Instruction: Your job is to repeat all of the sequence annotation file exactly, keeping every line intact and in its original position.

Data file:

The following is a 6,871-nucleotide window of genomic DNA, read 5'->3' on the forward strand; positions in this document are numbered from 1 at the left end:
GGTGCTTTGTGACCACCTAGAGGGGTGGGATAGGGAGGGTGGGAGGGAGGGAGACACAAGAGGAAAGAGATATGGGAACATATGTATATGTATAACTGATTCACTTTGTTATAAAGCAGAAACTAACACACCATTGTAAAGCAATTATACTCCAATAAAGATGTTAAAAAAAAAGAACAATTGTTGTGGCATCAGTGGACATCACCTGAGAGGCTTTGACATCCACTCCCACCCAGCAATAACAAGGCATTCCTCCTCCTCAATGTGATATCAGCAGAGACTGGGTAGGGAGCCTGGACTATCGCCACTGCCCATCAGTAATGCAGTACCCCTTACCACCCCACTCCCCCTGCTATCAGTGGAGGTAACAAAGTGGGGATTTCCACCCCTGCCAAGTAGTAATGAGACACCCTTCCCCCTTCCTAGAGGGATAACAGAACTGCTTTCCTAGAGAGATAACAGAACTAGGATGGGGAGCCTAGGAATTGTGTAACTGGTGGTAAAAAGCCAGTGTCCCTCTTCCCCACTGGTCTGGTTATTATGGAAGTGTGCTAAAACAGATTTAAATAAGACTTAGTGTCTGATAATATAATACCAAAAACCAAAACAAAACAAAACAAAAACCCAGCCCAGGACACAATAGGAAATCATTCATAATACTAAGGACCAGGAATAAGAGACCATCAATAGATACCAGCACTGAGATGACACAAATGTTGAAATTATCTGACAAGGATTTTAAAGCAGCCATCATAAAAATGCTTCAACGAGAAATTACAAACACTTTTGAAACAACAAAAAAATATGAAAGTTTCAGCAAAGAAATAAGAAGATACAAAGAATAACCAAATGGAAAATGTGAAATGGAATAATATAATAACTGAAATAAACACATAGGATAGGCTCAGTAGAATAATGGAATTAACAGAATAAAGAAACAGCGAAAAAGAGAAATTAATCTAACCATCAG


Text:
The following is a 6,871-nucleotide window of genomic DNA, read 5'->3' on the forward strand; positions in this document are numbered from 1 at the left end:
GGTGCTTTGTGACCACCTAGAGGGGTGGGATAGGGAGGGTGGGAGGGAGGGAGACACAAGAGGAAAGAGATATGGGAACATATGTATATGTATAACTGATTCACTTTGTTATAAAGCAGAAACTAACACACCATTGTAAAGCAATTATACTCCAATAAAGATGTTAAAAAAAAAGAACAATTGTTGTGGCATCAGTGGACATCACCTGAGAGGCTTTGACATCCACTCCCACCCAGCAATAACAAGGCATTCCTCCTCCTCAATGTGATATCAGCAGAGACTGGGTAGGGAGCCTGGACTATCGCCACTGCCCATCAGTAATGCAGTACCCCTTACCACCCCACTCCCCCTGCTATCAGTGGAGGTAACAAAGTGGGGATTTCCACCCCTGCCAAGTAGTAATGAGACACCCTTCCCCCTTCCTAGAGGGATAACAGAACTGCTTTCCTAGAGAGATAACAGAACTAGGATGGGGAGCCTAGGAATTGTGTAACTGGTGGTAAAAAGCCAGTGTCCCTCTTCCCCACTGGTCTGGTTATTATGGAAGTGTGCTAAAACAGATTTAAATAAGACTTAGTGTCTGATAATATAATACCAAAAACCAAAACAAAACAAAACAAAAACCCAGCCCAGGACACAATAGGAAATCATTCATAATACTAAGGACCAGGAATAAGAGACCATCAATAGATACCAGCACTGAGATGACACAAATGTTGAAATTATCTGACAAGGATTTTAAAGCAGCCATCATAAAAATGCTTCAACGAGAAATTACAAACACTTTTGAAACAACAAAAAAATATGAAAGTTTCAGCAAAGAAATAAGAAGATACAAAGAATAACCAAATGGAAAATGTGAAATGGAATAATATAATAACTGAAATAAACACATAGGATAGGCTCAGTAGAATAATGGAATTAACAGAATAAAGAAACAGCGAAAAAGAGAAATTAATCTAACCATCAG